As an Uber driver, you’re an independent contractor, not an Uber employee. The difference is huge, especially at tax time. Follow these tips to report your income accurately and minimize your taxes.
Working for yourself
If you’re one of the thousands of people who started driving for Uber this year, it might be the first time you’ve been your own boss, setting your own hours and making countless decisions to improve the performance of your business. It also might be the first time you’ve had to report self-employment income on your tax returns.
Understanding your Uber 1099s
As far as Uber is concerned, you’re an independent contractor who provides a service, not an employee. That’s why Uber does not withhold taxes from your payments. It’s also why the company reports your earnings on 1099 forms, rather than on a W-2.
Most Uber drivers receive two Uber 1099s:
- Form 1099-K reports the total amount your passengers paid for the rides you provided. This includes all the money you collected from passengers, including the Uber commission and other fees. As a result, the amount shown on Box 1a of the form is greater than the amount you actually received. However, you can usually deduct the additional fees as business expenses, so you pay taxes only on what you earned.
- Form 1099-MISC provides an accounting for any other income you’re paid, including referrals and non-driving-related bonuses.
The IRS rules do not require Uber to issue a 1099-K if you processed fewer than 200 transactions or earned less than $20,000 in payments. Likewise, Uber is not required to provide a 1099-MISC if your non-driving income was less than $600.
Fortunately for Uber drivers, the company provides 1099s in both cases, even if you do not meet the thresholds. Uber does this to remind you to report your ridesharing income and to make it easier for you to do so. If, for some reason, you don’t receive a 1099, you are still required to report your ridesharing income to the IRS.
Using Schedule C
You will most likely report the income from your 1099s on Schedule C, Profit or Loss from Business. Since Uber reports this income information directly to the IRS, you do not have to include the actual 1099 forms with your tax return. Schedule C can also be used to list your business-related expenses.
- When you subtract your business expenses from your income, you will enter the difference—known as the business income or loss—on line 12 of Form 1040.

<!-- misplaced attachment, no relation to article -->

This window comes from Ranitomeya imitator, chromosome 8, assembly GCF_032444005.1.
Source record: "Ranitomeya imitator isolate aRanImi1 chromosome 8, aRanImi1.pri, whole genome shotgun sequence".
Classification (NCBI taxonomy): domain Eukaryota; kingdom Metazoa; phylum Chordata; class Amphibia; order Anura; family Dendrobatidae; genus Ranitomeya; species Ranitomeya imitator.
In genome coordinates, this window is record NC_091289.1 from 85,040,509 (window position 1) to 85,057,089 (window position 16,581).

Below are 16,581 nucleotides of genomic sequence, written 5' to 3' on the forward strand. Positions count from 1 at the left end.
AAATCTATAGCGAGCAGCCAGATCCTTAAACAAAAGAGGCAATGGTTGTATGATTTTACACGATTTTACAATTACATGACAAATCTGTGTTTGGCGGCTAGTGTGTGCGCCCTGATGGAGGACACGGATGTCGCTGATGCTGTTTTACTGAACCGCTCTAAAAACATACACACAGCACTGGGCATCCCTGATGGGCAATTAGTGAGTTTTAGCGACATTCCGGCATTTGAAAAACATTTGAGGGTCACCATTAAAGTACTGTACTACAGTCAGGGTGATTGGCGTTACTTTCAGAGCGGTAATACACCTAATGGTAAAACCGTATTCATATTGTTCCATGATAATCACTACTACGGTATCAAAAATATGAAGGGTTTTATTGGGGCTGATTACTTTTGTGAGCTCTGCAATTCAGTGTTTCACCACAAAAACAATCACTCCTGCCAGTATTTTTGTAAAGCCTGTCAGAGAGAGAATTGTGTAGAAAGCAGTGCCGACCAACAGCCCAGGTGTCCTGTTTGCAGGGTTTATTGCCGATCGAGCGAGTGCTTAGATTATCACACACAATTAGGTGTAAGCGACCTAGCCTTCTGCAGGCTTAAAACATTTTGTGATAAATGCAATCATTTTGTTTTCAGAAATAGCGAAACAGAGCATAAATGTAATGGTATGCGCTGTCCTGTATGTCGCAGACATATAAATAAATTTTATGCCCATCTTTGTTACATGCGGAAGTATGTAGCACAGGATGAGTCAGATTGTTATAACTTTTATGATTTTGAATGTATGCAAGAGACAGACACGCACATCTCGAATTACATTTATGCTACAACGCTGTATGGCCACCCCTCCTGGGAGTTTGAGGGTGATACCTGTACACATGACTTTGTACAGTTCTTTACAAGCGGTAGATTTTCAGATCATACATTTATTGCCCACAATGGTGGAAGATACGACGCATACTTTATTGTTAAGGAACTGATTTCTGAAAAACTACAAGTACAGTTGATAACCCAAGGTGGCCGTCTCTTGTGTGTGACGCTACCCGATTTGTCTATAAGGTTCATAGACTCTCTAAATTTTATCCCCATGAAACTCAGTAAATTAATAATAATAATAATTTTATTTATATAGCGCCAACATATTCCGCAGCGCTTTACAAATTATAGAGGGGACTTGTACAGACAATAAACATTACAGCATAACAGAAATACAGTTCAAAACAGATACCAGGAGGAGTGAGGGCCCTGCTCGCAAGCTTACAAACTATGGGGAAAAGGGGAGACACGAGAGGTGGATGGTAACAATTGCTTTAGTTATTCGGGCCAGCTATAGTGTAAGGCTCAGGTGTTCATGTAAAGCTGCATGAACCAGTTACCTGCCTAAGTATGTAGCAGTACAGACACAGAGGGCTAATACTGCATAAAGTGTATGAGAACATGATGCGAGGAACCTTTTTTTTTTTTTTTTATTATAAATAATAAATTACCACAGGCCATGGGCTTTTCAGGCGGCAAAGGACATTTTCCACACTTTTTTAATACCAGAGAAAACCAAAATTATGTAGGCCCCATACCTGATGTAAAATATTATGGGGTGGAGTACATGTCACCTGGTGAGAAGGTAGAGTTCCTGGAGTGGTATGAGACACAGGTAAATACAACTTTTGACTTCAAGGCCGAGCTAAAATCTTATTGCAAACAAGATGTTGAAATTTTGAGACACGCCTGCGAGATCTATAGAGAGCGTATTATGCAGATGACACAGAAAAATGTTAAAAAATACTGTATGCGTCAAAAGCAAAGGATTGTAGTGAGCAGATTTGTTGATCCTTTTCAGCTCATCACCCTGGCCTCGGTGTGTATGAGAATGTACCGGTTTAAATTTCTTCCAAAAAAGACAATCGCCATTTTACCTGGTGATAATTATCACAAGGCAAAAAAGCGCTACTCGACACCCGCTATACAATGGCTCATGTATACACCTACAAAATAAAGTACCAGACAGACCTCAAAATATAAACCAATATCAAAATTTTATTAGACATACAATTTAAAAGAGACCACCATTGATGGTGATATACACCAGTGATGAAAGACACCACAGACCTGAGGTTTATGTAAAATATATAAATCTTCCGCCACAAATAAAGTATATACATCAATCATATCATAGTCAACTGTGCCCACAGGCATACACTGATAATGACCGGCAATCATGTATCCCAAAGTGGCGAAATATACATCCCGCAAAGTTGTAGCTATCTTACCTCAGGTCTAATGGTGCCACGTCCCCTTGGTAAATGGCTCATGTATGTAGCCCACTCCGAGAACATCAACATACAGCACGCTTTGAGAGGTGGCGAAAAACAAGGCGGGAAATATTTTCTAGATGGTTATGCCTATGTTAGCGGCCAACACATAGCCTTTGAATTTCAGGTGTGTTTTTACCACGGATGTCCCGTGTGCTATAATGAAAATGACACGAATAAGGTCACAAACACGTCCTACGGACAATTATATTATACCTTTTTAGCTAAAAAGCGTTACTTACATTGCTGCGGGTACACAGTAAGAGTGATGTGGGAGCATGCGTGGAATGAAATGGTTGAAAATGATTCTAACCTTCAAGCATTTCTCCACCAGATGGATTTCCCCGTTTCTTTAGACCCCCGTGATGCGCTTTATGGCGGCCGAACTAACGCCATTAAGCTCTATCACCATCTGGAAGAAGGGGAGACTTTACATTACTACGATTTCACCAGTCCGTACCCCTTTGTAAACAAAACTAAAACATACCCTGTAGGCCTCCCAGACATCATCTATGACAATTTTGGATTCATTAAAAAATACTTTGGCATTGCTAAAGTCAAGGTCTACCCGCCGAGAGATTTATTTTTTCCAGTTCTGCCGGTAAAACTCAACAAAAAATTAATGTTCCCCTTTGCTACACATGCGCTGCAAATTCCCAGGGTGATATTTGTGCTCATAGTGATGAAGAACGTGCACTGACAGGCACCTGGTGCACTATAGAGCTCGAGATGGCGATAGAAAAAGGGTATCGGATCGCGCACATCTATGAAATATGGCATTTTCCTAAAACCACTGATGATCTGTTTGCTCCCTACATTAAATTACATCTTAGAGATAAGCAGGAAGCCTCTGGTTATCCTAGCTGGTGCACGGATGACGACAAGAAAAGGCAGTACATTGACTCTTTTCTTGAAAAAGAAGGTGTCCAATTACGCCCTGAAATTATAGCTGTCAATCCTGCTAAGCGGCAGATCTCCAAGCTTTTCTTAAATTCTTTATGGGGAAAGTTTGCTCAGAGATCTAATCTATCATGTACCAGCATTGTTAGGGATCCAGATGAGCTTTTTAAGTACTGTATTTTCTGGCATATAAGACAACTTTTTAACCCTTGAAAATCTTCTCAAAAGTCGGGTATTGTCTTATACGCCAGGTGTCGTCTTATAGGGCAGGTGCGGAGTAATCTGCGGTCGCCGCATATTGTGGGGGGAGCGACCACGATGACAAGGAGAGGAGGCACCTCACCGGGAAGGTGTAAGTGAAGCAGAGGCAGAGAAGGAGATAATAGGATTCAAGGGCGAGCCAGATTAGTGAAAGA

- This income amount is also used on Schedule SE, in calculating your self-employment taxes (for Medicare and Social Security).
To get you off to a good start with your business tax deductions, Uber provides you with a tax summary that breaks down the totals of both your 1099-K and 1099-MISC. The tax summary shows the total amount your passengers paid for Uber commissions as well as other fees, such as tolls, safe ride fees, and split fare fees. You can list these commissions and fees as business expense deductions on Schedule C so you do not pay taxes on them.
Deductions for mileage and the business use of your car
The Uber tax summary also includes a line for “On-Trip” mileage, which also can be used to calculate additional deductible business expenses. However, Uber’s on-trip mileage covers only the mileage driven when passengers were in the car.
You can also claim any other business-related mileage, such as the mileage you drove to ride requests, the mileage you drove after dropping off the passengers if you are waiting for another ride, and the mileage you drove before rides were canceled. However, you must keep careful records of you off-trip mileage.
There are two ways to calculate the business use of your car:
- You can deduct the actual expenses of operating the vehicle, including gasoline, oil, insurance, car registration, repairs, maintenance, and depreciation or lease payments.
- Or you can use the standard IRS mileage deduction. For the 2016 tax year, that rate is 54 cents/mile of business use.
The standard IRS mileage deduction usually produces the higher deduction, and it’s definitely the easiest option. You simply multiply your total business miles by the IRS rate. Example:
- You drove 10,000 miles.
- Your expense equals $5,400 (10,000 X $.54 = $5,400).
If you use the same vehicle for both your ridesharing business and your personal transportation, you must keep accurate records to separate the two uses. You are allowed to deduct only the expenses that apply to the business use of your car. The IRS can disallow any business expenses you can't support with mileage logs, receipts, or other documentation.
Deductions for mobile phone expenses
Your smartphone is essential to your business, so naturally its expenses are deductible. This can include:
- The cost of the phone itself
- The billing charges of your carrier
- And any accessories that are essential to your business, such as chargers, mounts, and cradles
As with your car, you are only allowed to deduct the portion of your smartphone expenses that are related to your business use. For that reason, many Uber driver-partners purchase a new phone and dedicate it solely to their business. That way, 100% of all costs associated with that phone are deductible from their taxes.
More tax deductions for Uber drivers
Almost anything you spend on your ridesharing business will qualify as a tax-deductible business expense. This includes the business use of your car and mobile phone, but it can also include:
- Bottled water, snacks and amenities for customers
- Business taxes and licenses
- City and airport fees
- Freeway, highway, and bridge tolls
- Electronic toll transponder
- Floor mats
- Car tool kit
- First aid kit
- Tire inflator and pressure gauge
- Portable battery jump pack
- Flashlights and flares
- Roadside assistance plans
- Office supplies
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